“If you get one thing out of today’s lesson, I want it to be that the entire purpose of DNA is to make proteins. DNA is basically a floor plan, a code, that tells your cells which proteins to make and when.”
Before they started, he got out the questionnaire. She grabbed for it, groaning, but he lifted it out of her reach.
“But I know it already, Gustave. Memorized and everything. Number one: C, a little; number two: B, almost as often …”
“I’m required to ask you these questions orally every Friday. They’ve done studies that show people respond differently when hearing a question rather than—”
Billy giggled. “You said oral.”
“In the last week, have you had any numbness or tingling in your extremities?”
“A little,” she said, already slumping. The questionnaire had a way of defeating her.
“How often have you had numbness or tingling as compared to your established baseline? Choices are: A, as often as before, B, almost as often, C—”
“Almost as often.”
Gustave and Billy’s parents had created the questionnaire together, basing it off of existing neurological surveys because, as Gustave had explained, her disease was thought to originate from some kind of backward neurological response. Like her nervous system was having a temper tantrum, a regression, the inner thrashings of which were sometimes minor and other times extreme. Flare-ups lasted six to eight weeks and were more painful than anything, a seismic shifting of old and new bone under the surface of her skin. She hadn’t had a flare-up in eighteen months. She was probably due.
“Let’s see, we can skip the seizures part …”
“Radiating,” she said.
“Here we go. Have you experienced any neuropathic pain and if so, how would you describe it. Burning, sharp, cramping— ”
“Radiating,” she said.
He looked at her. “How long?”
“That’s not on the questionnaire.”
He had beautiful eyes, a crushed-cinnamon kind of brown, which is why if his nose were any smaller, he would have looked like a girl.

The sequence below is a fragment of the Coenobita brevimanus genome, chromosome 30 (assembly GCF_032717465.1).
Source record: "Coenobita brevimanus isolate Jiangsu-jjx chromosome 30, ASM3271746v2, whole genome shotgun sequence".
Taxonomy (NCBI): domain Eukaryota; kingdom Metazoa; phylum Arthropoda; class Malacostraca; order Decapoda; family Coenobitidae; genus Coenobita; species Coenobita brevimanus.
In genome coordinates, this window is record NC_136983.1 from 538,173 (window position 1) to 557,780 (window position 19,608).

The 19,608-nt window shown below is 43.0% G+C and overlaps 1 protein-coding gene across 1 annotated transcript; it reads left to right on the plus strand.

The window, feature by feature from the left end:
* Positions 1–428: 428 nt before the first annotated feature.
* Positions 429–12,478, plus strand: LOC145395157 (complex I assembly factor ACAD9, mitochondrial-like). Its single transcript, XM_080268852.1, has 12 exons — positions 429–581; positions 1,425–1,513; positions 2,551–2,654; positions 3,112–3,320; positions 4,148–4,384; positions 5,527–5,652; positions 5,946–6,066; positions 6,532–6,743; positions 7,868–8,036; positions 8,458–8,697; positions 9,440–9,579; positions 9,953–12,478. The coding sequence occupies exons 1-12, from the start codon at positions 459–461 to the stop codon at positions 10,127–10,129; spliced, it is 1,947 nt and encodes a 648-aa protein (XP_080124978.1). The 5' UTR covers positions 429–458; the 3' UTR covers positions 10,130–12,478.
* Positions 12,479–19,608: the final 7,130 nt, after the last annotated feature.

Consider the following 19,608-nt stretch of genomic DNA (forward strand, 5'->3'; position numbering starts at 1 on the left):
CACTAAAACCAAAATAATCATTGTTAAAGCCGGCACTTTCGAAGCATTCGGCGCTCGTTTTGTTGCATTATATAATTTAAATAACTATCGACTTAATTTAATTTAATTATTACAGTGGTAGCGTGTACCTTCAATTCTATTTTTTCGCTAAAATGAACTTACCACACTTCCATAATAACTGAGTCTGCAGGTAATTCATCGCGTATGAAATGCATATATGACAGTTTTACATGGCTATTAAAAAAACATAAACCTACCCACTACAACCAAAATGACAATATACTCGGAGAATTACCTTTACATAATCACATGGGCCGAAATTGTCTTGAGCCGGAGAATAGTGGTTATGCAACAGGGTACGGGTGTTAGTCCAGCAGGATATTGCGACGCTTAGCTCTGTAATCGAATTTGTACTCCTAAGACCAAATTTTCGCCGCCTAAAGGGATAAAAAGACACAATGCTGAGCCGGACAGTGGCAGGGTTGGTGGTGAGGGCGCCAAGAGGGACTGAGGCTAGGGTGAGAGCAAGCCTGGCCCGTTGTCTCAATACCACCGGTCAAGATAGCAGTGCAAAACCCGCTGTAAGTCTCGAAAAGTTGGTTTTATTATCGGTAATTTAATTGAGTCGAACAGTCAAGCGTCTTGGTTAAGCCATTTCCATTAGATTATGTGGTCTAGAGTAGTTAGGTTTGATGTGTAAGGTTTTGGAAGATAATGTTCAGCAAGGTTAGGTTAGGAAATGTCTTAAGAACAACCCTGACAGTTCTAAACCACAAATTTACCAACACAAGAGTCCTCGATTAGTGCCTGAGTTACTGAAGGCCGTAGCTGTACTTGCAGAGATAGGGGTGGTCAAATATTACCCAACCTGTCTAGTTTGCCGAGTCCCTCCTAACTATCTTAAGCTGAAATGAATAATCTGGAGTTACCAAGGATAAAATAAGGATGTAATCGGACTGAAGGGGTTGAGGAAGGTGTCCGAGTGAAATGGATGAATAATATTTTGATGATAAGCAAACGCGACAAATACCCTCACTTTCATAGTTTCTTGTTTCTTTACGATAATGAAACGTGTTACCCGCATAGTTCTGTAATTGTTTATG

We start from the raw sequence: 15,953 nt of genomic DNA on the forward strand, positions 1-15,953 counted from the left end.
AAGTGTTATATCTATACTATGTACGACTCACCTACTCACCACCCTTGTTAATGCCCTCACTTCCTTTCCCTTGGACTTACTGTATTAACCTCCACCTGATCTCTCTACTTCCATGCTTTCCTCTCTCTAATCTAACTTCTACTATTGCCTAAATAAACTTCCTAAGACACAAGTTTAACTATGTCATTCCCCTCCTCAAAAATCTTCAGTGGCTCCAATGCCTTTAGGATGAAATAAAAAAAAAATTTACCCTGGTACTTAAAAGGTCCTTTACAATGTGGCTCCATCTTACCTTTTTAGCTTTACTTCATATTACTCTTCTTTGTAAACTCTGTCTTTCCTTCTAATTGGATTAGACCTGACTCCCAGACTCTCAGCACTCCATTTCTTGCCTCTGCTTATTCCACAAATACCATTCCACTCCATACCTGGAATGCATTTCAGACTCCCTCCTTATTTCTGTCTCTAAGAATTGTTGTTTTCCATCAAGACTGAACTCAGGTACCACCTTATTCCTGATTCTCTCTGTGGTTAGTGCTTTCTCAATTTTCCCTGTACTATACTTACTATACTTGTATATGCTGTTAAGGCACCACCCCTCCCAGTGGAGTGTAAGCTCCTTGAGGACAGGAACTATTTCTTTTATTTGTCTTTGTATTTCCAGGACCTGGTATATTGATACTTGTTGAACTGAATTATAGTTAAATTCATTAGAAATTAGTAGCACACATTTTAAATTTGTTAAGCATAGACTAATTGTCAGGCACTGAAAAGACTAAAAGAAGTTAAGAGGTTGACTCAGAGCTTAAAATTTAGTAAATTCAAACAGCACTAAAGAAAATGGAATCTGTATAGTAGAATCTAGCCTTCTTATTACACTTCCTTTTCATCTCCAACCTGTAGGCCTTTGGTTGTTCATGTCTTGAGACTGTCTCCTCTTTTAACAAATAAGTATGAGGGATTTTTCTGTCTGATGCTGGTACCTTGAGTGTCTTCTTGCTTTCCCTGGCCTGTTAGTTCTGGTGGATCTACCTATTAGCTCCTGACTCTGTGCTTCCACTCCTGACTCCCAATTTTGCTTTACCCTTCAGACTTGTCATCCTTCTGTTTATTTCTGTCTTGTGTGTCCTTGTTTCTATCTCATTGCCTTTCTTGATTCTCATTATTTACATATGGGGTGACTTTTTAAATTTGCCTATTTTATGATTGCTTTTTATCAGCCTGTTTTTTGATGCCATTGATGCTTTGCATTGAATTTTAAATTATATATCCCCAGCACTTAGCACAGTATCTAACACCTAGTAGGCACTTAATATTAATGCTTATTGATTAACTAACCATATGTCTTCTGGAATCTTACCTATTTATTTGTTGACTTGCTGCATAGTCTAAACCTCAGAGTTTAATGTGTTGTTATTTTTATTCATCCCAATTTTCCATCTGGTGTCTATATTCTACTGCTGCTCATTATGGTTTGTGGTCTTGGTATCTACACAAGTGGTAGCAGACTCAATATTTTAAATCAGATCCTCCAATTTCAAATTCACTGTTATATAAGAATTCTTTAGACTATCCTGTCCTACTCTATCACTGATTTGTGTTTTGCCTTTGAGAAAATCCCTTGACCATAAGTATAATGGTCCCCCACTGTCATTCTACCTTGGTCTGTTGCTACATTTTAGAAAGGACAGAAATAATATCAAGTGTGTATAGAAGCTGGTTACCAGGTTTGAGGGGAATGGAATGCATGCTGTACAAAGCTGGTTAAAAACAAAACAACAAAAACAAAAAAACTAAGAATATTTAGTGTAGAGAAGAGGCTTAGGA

He said, “Billy.”
“Don’t ‘Billy’ me, I memorized the stupid thing, the next question—”
“Like a month. Give or take.”
“Why didn’t you tell me?”
Because I want to talk about other things, she thought. Because any new symptom is scary. And because I hate when you look like that—like a Dachshund after all the bacon is gone.
She said, “Can we please just start the lesson?”
Gustave did what she asked, returning the questionnaire to his backpack, and she wondered briefly if he planned to fill it out himself or if he’d explain to her parents that they’d skipped it.
He told her about proteins. She hardly listened. She was, she realized, partially resisting his instruction because she suspected today’s lesson would one day circle back to the particulars of her disease.
Her seventh birthday had been the first big clue. Her new radio-controlled car had collided squarely below her knee, and within a week lesions had formed, hard calciferous growths that protruded just under her skin. After blood tests and scans and physical exams, after bouncing from one confounded specialist to the next, Billy and her parents went to an osteopathologist. Dr. Finley hadn’t needed any tests. One look at Billy’s injured leg, and at the big toes that had been deformed since birth, and he’d leaned forward, ropy black eyebrows knitting together. “You have fibrodysplasia ossificans progressiva.”
You’re growing an extra skeleton and there isn’t any cure.